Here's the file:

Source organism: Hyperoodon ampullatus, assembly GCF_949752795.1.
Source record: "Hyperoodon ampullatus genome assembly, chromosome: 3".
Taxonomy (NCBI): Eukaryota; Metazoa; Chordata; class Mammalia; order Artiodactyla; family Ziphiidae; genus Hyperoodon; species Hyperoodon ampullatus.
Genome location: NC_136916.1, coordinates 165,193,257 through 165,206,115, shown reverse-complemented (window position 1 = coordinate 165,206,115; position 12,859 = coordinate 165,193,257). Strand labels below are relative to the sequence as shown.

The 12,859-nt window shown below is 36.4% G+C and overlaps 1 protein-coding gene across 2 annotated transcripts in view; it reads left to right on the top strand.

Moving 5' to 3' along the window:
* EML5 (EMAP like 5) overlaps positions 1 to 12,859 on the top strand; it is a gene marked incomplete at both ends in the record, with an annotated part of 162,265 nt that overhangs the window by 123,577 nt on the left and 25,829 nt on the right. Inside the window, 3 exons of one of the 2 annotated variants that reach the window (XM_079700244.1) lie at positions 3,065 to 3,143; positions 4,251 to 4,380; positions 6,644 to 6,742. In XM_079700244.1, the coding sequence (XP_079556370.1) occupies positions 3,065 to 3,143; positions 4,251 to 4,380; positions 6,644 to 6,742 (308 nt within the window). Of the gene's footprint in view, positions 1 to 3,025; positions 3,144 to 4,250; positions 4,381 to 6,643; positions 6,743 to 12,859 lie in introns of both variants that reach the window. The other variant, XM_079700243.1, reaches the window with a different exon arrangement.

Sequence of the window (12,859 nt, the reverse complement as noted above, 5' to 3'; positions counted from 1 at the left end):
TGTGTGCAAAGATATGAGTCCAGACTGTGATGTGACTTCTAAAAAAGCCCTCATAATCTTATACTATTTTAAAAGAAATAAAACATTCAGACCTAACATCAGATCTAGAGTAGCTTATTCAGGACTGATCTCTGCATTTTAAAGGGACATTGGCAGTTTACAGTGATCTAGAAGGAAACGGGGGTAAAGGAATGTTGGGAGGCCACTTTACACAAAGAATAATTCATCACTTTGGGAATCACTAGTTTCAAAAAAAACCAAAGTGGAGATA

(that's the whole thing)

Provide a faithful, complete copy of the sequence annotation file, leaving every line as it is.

Source organism: Hyperoodon ampullatus, assembly GCF_949752795.1.
Source record: "Hyperoodon ampullatus genome assembly, chromosome: 3".
Taxonomy (NCBI): Eukaryota; Metazoa; Chordata; class Mammalia; order Artiodactyla; family Ziphiidae; genus Hyperoodon; species Hyperoodon ampullatus.
Genome location: NC_136916.1, coordinates 165,193,257 through 165,206,115, shown reverse-complemented (window position 1 = coordinate 165,206,115; position 12,859 = coordinate 165,193,257). Strand labels below are relative to the sequence as shown.

The 12,859-nt window shown below is 36.4% G+C and overlaps 1 protein-coding gene across 2 annotated transcripts in view; it reads left to right on the top strand.

Moving 5' to 3' along the window:
* EML5 (EMAP like 5) overlaps positions 1 to 12,859 on the top strand; it is a gene marked incomplete at both ends in the record, with an annotated part of 162,265 nt that overhangs the window by 123,577 nt on the left and 25,829 nt on the right. Inside the window, 3 exons of one of the 2 annotated variants that reach the window (XM_079700244.1) lie at positions 3,065 to 3,143; positions 4,251 to 4,380; positions 6,644 to 6,742. In XM_079700244.1, the coding sequence (XP_079556370.1) occupies positions 3,065 to 3,143; positions 4,251 to 4,380; positions 6,644 to 6,742 (308 nt within the window). Of the gene's footprint in view, positions 1 to 3,025; positions 3,144 to 4,250; positions 4,381 to 6,643; positions 6,743 to 12,859 lie in introns of both variants that reach the window. The other variant, XM_079700243.1, reaches the window with a different exon arrangement.

Sequence of the window (12,859 nt, the reverse complement as noted above, 5' to 3'; positions counted from 1 at the left end):
TGTGTGCAAAGATATGAGTCCAGACTGTGATGTGACTTCTAAAAAAGCCCTCATAATCTTATACTATTTTAAAAGAAATAAAACATTCAGACCTAACATCAGATCTAGAGTAGCTTATTCAGGACTGATCTCTGCATTTTAAAGGGACATTGGCAGTTTACAGTGATCTAGAAGGAAACGGGGGTAAAGGAATGTTGGGAGGCCACTTTACACAAAGAATAATTCATCACTTTGGGAATCACTAGTTTCAAAAAAAACCAAAGTGGAGATA